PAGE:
It is being taught that God in eternity knew who would open themselves to the gospel and who would refuse, and based on this "foreknowledge" He predestinated to life those who would so receive Christ. This is a great error as Augustine here explains, teaching from Scripture that the Elect are chosen not based on any foreknown self-merit, but only upon the will of God Who both has mercy and hardens whom He will based only upon His own inscrutable will. St. Augustine wrote:
"First I shall try to grasp the apostle's purpose which runs through the whole Epistle, and I shall seek guidance from it. It is that no man should glory in meritorious works, in which the Israelites dared to glory, alleging that they had served the law that had been given to them, and that for that reason they had received evangelical grace as due to their merits. The Jews did not understand that evangelical grace, just because of its very nature, is not given as a due reward for good works. Otherwise grace is not grace. In many passages the apostle frequently bears witness to this, putting the grace of faith before works; not indeed that he wants to put an end to good works, but to show that works do not precede grace but follow from it.
"This is the truth the apostle wanted to urge; just as in another passage he says, "By the grace of God we are saved, and that not of ourselves. It is the gift of God. It is not of works, lest any man should boast." (Eph. 2:8,9). And so he gave a proof from the case of those who had not yet been born. That means that those are to belong to the lot of the saints in Christ who know that they are the sons of promise; who do not wax proud of their merits, but account themselves co-heirs with Christ by the grace of their calling. When the promise was made that they should be this they did not as yet exist and so could have merited nothing. 'Rebecca also having conceived by one, even by our father Isaac...' He is most careful to note that it was by one act of coition that twins were conceived so that nothing could be attributed to the merits of the father, as if someone might say the son was born such as he was because his father had such or such a disposition when he lay with his wife; or that his mother was disposed in such a way when she conceived a son. Both were begotten and conceived at one and the same time. 'For the children being not yet born and having done nothing either good or evil, not of works but of him that calleth, it was said unto her, the elder shall serve the younger.' Grace is therefore of him who calls, and the consequent good works are of him who received grace. Good works do not produce grace but are produced by grace.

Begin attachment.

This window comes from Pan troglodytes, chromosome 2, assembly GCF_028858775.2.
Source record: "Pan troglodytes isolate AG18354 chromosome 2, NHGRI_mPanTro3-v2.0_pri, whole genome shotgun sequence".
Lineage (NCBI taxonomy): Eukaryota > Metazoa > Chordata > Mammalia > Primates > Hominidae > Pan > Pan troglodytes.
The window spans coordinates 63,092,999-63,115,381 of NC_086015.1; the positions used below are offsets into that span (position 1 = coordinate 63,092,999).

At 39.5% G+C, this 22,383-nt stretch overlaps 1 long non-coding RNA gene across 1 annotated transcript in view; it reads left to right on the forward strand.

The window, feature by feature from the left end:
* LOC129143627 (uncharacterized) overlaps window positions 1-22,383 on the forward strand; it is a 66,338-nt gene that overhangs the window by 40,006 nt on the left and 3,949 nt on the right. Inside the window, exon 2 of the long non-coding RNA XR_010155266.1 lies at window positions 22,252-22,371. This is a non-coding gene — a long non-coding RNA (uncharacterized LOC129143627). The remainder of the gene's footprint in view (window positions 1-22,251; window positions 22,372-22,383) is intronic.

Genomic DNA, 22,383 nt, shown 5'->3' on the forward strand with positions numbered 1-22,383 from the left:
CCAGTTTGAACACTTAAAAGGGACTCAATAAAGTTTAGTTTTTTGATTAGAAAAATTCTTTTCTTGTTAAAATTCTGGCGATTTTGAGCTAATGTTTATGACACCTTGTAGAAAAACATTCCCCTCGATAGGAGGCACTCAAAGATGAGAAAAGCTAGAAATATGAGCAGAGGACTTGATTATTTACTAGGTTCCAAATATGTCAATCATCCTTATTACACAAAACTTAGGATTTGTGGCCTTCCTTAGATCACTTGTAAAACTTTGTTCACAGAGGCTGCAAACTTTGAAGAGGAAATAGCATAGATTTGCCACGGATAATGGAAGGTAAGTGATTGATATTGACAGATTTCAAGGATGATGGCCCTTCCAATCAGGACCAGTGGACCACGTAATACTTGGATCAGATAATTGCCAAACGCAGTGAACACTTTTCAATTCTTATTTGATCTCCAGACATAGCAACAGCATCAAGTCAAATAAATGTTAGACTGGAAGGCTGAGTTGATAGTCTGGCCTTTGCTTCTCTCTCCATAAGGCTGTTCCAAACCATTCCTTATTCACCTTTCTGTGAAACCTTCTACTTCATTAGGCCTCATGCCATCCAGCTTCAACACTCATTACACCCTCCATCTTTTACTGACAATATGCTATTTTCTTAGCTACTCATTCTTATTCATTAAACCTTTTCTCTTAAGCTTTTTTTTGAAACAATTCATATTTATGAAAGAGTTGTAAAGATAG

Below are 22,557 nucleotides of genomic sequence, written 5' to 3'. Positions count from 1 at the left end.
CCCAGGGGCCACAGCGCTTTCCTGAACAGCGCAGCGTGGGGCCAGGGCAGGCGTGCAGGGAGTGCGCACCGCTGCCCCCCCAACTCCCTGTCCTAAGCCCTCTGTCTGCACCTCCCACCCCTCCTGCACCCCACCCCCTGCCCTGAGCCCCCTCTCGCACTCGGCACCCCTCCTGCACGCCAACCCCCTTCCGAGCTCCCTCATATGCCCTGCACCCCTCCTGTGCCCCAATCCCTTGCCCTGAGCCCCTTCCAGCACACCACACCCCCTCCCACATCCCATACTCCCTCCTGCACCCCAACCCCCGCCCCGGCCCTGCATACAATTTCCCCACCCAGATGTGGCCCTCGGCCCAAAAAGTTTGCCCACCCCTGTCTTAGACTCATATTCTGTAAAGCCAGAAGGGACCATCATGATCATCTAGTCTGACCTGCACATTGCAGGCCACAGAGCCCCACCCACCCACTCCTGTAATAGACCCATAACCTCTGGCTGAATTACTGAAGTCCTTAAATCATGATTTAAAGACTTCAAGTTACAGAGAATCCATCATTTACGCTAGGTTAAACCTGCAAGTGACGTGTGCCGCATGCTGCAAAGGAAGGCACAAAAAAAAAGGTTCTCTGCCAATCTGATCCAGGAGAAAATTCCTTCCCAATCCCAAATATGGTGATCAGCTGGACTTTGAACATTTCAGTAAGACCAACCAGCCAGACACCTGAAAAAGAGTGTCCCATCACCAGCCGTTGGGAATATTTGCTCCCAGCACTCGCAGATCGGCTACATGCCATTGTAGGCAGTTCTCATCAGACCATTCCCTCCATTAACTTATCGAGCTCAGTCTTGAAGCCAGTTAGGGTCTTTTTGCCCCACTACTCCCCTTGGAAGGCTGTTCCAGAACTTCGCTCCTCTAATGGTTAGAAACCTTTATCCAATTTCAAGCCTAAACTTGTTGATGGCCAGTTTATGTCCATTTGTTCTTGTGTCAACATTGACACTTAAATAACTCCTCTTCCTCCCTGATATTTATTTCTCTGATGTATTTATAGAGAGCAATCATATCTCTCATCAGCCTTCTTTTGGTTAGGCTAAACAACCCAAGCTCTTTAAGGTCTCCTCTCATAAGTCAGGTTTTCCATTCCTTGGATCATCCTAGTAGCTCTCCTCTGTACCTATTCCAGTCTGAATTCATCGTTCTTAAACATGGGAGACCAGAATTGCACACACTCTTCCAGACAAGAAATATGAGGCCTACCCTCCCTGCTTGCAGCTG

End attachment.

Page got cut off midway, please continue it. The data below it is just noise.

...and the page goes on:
"Clearly it was not of works but of him that calleth. But here we must inquire why he says, 'That the purpose of God according to election might stand.' How can election be just, indeed how can there be any kind of election, where there is no difference? if Jacob was elected before he was born and before he had done anything at all, for no merit of his own, he could not have been elected at all, there being nothing to distinguish him for election. If Esau was rejected for no fault of his own because he too was not born and had done nothing when it was said, 'The elder shall serve the younger,' how can his rejection be said to be just? How are we to understand what follows if we judge according to the standards of equity? 'Jacob have I loved, but Esau have I hated.' But how could there be election, or what kind of election could there be, if there was no distinction of merits because they were not yet born and had done nothing? Possibly there was some distinction in their natures? Who could support such a conclusion, seeing that they sprang from one father, and one mother, one act of intercourse, one creator?